With parts of Alabama still recovering from spring tornados and hurricane season in full-swing, AARP Alabama devoted a recent document shredding event to preventing identity theft after a natural disaster.
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The day-long shredding event was held at Patterson Field in Montgomery, and hundreds of Montgomery-area residents shredded almost 15,000 pounds of unwanted personal documents free of charge.
AARP Alabama also used the event to draw attention to the problem of hunger in Alabama, and while no donation was required, canned goods were collected to supplement already-stretched food banks. More than two tons of donated goods went to food banks serving areas hit by the spring tornados.
But, the focus of the event was primarily on educating Alabamians about identity theft. When homes were destroyed during the storms, documents and photographs were found as far away as Tennessee. Many of those documents contained personal information such as Social Security numbers and birthdates, which could be used to steal a person’s identity.
Alabama Attorney General Luther Strange, whose office investigates this type of complaint, urged Alabamians to be proactive in guarding against identity theft.
“This is a potential crisis that many may not anticipate as they are struggling to recover from the devastation of a natural disaster,” Strange said. “Vigilance and knowledge to prevent identity theft are our strongest weapons, and it is my great hope that we can stop most of these crimes before they occur.”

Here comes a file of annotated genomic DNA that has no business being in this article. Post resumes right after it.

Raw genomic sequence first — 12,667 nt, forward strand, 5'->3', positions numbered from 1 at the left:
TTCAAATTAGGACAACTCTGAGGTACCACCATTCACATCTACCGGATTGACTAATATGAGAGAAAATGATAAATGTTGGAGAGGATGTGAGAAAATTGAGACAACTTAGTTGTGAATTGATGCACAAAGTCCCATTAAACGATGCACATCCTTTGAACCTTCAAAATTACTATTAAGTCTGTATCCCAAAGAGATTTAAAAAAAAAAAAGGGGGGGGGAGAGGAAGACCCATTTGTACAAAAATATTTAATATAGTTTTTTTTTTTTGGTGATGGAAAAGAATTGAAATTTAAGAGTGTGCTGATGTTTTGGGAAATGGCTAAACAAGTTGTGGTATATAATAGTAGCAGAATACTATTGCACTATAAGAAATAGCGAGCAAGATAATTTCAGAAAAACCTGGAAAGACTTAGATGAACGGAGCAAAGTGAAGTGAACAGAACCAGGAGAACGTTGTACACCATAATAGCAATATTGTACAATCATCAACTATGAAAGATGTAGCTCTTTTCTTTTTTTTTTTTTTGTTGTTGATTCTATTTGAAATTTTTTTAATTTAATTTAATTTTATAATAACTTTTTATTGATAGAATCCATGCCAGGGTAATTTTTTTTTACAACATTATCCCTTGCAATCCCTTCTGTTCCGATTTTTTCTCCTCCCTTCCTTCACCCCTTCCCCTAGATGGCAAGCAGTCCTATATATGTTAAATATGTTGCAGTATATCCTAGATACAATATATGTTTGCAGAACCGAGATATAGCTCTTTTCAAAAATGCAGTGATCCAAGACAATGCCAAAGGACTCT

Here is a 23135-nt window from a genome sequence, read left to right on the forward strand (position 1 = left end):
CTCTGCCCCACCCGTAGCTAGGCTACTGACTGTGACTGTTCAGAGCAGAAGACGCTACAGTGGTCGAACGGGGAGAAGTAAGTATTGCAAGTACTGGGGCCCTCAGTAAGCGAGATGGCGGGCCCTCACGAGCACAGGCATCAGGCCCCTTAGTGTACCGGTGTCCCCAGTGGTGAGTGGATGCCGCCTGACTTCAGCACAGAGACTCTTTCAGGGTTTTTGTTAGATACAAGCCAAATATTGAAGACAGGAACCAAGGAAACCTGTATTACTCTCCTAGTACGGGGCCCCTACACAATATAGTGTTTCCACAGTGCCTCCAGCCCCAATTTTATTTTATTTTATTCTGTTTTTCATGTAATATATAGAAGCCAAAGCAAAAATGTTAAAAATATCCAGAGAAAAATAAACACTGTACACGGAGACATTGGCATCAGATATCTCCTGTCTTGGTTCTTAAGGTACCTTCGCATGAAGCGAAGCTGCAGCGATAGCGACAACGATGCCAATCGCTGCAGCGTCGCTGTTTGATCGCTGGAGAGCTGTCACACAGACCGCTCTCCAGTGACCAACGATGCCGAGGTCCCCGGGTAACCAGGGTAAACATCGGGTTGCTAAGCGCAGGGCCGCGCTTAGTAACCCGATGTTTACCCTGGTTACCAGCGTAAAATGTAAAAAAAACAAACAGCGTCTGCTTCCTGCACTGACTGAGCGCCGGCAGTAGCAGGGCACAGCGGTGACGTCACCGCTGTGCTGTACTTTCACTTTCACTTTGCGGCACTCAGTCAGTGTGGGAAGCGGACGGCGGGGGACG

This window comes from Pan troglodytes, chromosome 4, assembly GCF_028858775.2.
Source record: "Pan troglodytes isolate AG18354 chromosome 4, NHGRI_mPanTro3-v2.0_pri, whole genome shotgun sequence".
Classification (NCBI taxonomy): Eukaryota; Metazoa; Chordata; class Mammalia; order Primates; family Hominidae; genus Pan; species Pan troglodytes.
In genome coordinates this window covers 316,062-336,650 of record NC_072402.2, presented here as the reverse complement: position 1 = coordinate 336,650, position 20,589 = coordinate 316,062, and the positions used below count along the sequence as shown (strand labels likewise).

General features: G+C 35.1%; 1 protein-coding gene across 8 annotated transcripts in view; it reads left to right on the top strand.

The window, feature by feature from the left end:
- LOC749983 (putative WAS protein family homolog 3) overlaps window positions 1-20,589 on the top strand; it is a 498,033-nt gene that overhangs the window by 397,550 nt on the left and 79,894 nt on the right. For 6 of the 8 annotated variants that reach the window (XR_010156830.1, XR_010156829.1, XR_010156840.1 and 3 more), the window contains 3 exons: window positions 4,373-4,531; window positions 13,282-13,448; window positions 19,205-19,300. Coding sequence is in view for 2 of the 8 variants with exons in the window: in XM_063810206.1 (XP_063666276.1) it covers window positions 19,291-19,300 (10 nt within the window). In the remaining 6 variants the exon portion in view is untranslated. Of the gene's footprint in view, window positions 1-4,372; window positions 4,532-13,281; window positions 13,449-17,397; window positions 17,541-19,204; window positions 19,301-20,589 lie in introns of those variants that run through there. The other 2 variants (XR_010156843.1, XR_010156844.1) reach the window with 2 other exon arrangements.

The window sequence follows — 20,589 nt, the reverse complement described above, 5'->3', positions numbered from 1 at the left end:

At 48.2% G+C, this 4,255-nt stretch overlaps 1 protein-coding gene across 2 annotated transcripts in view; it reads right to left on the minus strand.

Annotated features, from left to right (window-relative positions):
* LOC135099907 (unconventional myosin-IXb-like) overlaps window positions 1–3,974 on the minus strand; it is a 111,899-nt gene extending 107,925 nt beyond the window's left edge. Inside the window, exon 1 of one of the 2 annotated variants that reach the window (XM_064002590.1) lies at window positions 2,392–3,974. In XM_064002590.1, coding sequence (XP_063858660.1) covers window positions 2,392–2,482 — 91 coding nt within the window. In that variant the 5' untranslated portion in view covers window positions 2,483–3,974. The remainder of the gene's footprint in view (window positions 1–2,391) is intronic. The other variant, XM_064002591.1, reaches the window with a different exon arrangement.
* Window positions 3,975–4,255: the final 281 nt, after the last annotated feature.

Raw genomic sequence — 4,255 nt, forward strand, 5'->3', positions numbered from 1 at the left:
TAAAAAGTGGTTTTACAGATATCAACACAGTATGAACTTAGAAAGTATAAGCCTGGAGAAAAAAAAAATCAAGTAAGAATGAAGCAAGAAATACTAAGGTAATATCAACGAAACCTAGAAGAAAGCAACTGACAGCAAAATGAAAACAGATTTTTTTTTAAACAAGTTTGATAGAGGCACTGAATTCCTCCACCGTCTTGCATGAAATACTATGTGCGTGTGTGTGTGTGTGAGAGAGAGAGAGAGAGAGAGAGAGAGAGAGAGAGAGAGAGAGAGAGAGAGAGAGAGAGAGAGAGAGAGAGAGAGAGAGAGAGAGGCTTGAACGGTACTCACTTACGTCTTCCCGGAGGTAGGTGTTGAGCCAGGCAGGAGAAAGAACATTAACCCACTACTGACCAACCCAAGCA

Strange urges anyone whose personal information could have been lost during a natural disaster or through any other method to monitor their credit report and consider adding a security alert to their credit report.
Comprehensive list of toll-free numbers for replacing lost documents.
For more information on identity theft, obtaining credit reports and complaint forms, contact the Attorney General’s Office of Consumer Protection at 1-800-392-5658 or online.
A Facebook page which reunites lost documents and photos with their owners was established following the spring tornados.